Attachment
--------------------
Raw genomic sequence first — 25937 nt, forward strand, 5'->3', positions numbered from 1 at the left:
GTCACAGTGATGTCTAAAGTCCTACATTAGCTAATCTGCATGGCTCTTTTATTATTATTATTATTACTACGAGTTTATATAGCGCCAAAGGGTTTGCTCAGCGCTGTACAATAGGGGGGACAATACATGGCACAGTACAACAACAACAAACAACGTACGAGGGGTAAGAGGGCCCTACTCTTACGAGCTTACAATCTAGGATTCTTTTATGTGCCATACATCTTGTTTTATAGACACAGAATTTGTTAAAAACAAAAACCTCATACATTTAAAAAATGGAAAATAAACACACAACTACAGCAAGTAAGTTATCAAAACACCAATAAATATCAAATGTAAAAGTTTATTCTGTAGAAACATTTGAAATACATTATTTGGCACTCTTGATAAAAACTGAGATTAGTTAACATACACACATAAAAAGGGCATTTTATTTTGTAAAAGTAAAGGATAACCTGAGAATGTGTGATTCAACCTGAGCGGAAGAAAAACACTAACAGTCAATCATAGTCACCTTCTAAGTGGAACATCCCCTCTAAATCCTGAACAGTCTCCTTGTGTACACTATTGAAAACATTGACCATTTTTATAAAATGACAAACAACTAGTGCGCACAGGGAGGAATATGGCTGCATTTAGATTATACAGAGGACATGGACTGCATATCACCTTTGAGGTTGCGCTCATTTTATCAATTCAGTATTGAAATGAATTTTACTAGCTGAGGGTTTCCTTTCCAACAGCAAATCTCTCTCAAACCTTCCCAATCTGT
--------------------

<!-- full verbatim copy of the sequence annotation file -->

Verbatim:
Raw genomic sequence first — 25937 nt, forward strand, 5'->3', positions numbered from 1 at the left:
GTCACAGTGATGTCTAAAGTCCTACATTAGCTAATCTGCATGGCTCTTTTATTATTATTATTATTACTACGAGTTTATATAGCGCCAAAGGGTTTGCTCAGCGCTGTACAATAGGGGGGACAATACATGGCACAGTACAACAACAACAAACAACGTACGAGGGGTAAGAGGGCCCTACTCTTACGAGCTTACAATCTAGGATTCTTTTATGTGCCATACATCTTGTTTTATAGACACAGAATTTGTTAAAAACAAAAACCTCATACATTTAAAAAATGGAAAATAAACACACAACTACAGCAAGTAAGTTATCAAAACACCAATAAATATCAAATGTAAAAGTTTATTCTGTAGAAACATTTGAAATACATTATTTGGCACTCTTGATAAAAACTGAGATTAGTTAACATACACACATAAAAAGGGCATTTTATTTTGTAAAAGTAAAGGATAACCTGAGAATGTGTGATTCAACCTGAGCGGAAGAAAAACACTAACAGTCAATCATAGTCACCTTCTAAGTGGAACATCCCCTCTAAATCCTGAACAGTCTCCTTGTGTACACTATTGAAAACATTGACCATTTTTATAAAATGACAAACAACTAGTGCGCACAGGGAGGAATATGGCTGCATTTAGATTATACAGAGGACATGGACTGCATATCACCTTTGAGGTTGCGCTCATTTTATCAATTCAGTATTGAAATGAATTTTACTAGCTGAGGGTTTCCTTTCCAACAGCAAATCTCTCTCAAACCTTCCCAATCTGT